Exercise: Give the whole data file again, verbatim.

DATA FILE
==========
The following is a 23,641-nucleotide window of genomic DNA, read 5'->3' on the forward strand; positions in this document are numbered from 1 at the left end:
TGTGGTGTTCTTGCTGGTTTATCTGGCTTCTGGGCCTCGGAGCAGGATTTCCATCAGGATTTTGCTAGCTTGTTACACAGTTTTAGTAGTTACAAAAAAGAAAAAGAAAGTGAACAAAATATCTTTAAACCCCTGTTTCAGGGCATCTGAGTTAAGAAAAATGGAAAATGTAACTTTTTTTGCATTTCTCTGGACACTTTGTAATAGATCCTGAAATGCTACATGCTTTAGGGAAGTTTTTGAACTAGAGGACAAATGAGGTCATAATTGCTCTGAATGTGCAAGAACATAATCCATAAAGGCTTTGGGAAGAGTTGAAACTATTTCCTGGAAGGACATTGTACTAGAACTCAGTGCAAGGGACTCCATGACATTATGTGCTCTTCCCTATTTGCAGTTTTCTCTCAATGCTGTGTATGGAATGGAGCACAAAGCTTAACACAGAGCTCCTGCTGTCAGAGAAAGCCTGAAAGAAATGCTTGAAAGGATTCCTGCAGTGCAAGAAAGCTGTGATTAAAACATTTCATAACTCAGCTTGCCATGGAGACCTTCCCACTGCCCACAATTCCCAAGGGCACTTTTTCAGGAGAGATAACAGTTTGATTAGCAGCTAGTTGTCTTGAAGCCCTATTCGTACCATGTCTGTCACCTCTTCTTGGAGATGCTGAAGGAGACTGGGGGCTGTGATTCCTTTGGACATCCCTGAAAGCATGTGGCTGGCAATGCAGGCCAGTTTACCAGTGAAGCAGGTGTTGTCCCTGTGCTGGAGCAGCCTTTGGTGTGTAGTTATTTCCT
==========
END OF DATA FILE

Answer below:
The following is a 23,641-nucleotide window of genomic DNA, read 5'->3' on the forward strand; positions in this document are numbered from 1 at the left end:
TGTGGTGTTCTTGCTGGTTTATCTGGCTTCTGGGCCTCGGAGCAGGATTTCCATCAGGATTTTGCTAGCTTGTTACACAGTTTTAGTAGTTACAAAAAAGAAAAAGAAAGTGAACAAAATATCTTTAAACCCCTGTTTCAGGGCATCTGAGTTAAGAAAAATGGAAAATGTAACTTTTTTTGCATTTCTCTGGACACTTTGTAATAGATCCTGAAATGCTACATGCTTTAGGGAAGTTTTTGAACTAGAGGACAAATGAGGTCATAATTGCTCTGAATGTGCAAGAACATAATCCATAAAGGCTTTGGGAAGAGTTGAAACTATTTCCTGGAAGGACATTGTACTAGAACTCAGTGCAAGGGACTCCATGACATTATGTGCTCTTCCCTATTTGCAGTTTTCTCTCAATGCTGTGTATGGAATGGAGCACAAAGCTTAACACAGAGCTCCTGCTGTCAGAGAAAGCCTGAAAGAAATGCTTGAAAGGATTCCTGCAGTGCAAGAAAGCTGTGATTAAAACATTTCATAACTCAGCTTGCCATGGAGACCTTCCCACTGCCCACAATTCCCAAGGGCACTTTTTCAGGAGAGATAACAGTTTGATTAGCAGCTAGTTGTCTTGAAGCCCTATTCGTACCATGTCTGTCACCTCTTCTTGGAGATGCTGAAGGAGACTGGGGGCTGTGATTCCTTTGGACATCCCTGAAAGCATGTGGCTGGCAATGCAGGCCAGTTTACCAGTGAAGCAGGTGTTGTCCCTGTGCTGGAGCAGCCTTTGGTGTGTAGTTATTTCCT